From time to time we will be highlighting some of these staples of the cinema whom we got to know nearly as well as we know the long time neighbor next door. Yet we don’t remember them until we see them in the next movie playing their next great role.
Murray Hamilton (1924-1986
Everyone knew Murray but no one knew him at all. Say the name Murray Hamilton and you get a blank stare. Say that he played the mayor who doesn’t want to close the beaches in Jaws (1975) or Anne Bancroft’s husband Mr. Robinson in The Graduate (1967) and you get : “Oh him. Sure I know who he is.”
In his career Murray made more than 300 movies, acted in over 1000 TV shows and appeared in 16 Broadway shows. In each he played a prominent featured role. Some other significant films include: Anatomy of a Murder (1959) The Hustler (1961), and Brubaker (1980). He liked to quote one of his favorite directors Stuart Rosenberg (Cool Hand Luke – 1969)who always started every film he directed by saying to the cast and crew that he viewed life as a Department store and that the people who made films were working in the toy department. Murray subscribed to that view of things. He was a genuine Hollywood outsider because in spite of the high number of films he appeared in he never lived in California and was never part of the so called film colony. His best friends were Walter Matthau, Michael Parks, David Soul, Jason Robards, Peter O’Toole and George C. Scott. His favorite director was Steven Spielberg for whom he acted in Jaws (1975) and in 1941 (1979).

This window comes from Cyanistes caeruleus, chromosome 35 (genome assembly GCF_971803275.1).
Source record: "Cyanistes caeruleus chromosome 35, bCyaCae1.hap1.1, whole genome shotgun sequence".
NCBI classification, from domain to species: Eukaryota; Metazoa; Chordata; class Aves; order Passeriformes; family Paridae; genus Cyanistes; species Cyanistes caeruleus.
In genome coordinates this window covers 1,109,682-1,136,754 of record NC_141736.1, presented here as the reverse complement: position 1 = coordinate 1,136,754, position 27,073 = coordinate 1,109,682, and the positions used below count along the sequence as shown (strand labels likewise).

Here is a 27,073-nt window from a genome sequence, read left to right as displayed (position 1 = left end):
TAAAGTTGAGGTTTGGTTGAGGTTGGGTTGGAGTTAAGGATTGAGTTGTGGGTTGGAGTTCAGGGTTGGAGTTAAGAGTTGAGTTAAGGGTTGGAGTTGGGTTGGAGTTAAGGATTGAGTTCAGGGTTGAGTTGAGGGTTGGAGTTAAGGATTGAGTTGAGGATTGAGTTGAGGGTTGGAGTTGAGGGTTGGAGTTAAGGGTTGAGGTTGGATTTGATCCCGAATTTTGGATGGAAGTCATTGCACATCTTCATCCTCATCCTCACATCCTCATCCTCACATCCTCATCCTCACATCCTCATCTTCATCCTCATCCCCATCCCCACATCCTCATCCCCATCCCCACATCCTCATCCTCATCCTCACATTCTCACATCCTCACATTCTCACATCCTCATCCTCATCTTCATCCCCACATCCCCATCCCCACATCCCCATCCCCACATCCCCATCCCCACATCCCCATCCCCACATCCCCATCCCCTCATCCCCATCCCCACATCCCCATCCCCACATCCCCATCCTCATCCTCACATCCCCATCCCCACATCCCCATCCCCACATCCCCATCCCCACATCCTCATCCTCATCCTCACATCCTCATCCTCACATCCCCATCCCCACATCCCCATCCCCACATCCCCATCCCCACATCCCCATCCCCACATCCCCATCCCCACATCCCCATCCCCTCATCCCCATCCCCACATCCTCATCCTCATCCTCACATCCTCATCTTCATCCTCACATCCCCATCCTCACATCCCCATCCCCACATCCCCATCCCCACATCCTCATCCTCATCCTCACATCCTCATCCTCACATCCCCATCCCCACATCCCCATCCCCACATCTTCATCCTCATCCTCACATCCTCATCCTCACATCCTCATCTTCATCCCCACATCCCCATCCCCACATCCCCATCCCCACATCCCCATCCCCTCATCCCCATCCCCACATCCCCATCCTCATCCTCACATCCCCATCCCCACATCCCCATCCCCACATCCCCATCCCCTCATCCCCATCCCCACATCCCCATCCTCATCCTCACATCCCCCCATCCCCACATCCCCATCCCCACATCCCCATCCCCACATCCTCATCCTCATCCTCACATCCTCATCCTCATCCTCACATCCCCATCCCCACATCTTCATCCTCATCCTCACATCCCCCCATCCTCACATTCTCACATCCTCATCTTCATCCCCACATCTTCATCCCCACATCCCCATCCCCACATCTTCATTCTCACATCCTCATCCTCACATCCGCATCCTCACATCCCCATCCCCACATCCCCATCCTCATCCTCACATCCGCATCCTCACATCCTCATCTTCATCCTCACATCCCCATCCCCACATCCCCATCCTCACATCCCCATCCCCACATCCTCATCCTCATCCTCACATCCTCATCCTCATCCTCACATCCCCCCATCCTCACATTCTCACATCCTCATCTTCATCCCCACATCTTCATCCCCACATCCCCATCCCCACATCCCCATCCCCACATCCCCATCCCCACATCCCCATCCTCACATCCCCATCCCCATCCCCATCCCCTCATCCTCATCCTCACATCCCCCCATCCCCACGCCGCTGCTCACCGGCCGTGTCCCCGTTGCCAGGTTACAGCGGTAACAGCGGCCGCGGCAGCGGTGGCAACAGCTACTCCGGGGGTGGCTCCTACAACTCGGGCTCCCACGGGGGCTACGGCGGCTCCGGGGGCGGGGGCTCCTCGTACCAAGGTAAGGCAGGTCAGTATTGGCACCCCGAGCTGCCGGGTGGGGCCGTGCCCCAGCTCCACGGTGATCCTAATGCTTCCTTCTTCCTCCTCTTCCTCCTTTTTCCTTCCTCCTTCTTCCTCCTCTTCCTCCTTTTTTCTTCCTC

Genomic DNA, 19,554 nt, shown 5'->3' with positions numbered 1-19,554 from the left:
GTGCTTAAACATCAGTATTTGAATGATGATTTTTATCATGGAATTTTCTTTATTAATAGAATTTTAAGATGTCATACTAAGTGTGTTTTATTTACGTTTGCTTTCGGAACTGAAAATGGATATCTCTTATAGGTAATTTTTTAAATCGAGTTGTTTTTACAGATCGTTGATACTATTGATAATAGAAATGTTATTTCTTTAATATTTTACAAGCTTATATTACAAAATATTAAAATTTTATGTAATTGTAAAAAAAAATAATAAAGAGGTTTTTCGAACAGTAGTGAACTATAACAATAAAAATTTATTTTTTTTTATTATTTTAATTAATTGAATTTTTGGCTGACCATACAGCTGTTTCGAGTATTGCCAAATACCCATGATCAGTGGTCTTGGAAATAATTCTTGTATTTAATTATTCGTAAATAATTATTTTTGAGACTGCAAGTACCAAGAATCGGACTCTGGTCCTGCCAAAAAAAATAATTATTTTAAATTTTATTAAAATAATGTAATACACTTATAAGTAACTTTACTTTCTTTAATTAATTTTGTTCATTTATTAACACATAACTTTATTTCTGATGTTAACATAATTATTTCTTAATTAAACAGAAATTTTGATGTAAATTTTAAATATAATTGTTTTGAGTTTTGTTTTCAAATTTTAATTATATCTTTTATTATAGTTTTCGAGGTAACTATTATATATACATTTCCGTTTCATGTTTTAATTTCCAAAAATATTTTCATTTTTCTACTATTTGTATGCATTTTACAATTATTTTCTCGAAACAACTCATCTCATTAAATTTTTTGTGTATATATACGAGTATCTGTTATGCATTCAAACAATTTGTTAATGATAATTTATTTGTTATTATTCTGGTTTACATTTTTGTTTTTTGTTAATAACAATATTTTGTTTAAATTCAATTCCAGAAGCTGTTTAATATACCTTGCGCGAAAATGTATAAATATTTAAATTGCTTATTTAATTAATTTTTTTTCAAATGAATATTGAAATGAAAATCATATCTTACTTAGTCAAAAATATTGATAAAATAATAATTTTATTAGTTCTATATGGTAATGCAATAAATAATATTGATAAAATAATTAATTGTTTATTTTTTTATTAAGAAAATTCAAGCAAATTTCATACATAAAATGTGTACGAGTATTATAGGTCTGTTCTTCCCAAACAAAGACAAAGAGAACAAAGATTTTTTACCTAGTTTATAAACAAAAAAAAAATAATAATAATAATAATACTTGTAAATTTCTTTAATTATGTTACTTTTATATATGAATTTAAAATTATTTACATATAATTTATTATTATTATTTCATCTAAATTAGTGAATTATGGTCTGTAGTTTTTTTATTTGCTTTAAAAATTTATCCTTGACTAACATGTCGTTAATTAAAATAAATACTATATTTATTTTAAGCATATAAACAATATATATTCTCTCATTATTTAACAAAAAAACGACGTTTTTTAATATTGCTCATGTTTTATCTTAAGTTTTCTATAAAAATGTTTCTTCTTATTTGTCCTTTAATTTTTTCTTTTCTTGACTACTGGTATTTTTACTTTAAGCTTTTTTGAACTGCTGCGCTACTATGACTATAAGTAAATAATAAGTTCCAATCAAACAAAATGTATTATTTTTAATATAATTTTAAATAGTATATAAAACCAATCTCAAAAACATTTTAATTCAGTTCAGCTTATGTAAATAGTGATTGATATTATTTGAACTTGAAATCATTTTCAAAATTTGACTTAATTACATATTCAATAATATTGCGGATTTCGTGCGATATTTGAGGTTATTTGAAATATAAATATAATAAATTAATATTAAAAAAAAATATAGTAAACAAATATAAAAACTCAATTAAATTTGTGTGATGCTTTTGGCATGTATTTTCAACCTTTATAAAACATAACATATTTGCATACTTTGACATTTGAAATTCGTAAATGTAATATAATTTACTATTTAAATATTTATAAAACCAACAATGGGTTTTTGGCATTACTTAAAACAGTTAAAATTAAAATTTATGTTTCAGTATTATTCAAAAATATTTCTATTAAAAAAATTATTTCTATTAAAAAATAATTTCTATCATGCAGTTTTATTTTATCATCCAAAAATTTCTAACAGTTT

Murray studied to be a graphic artist and got into acting by accident. He worked in the play Mister Roberts (1948) and later replaced David Wayne in the role of Ensign Pulver. As an actor Murray said that he always tried to first be “true to the part as it is written”, be “interesting in the role” and “serve the director to the best of my ability”.
He was born in North Carolina and died there 62 years later of cancer. Murray was one of the best of the unheralded character actors and it would be a shame if his contributions to the films in which he appeared were forgotten. He’s not forgotten here. Thank you, Murray, you were wonderful.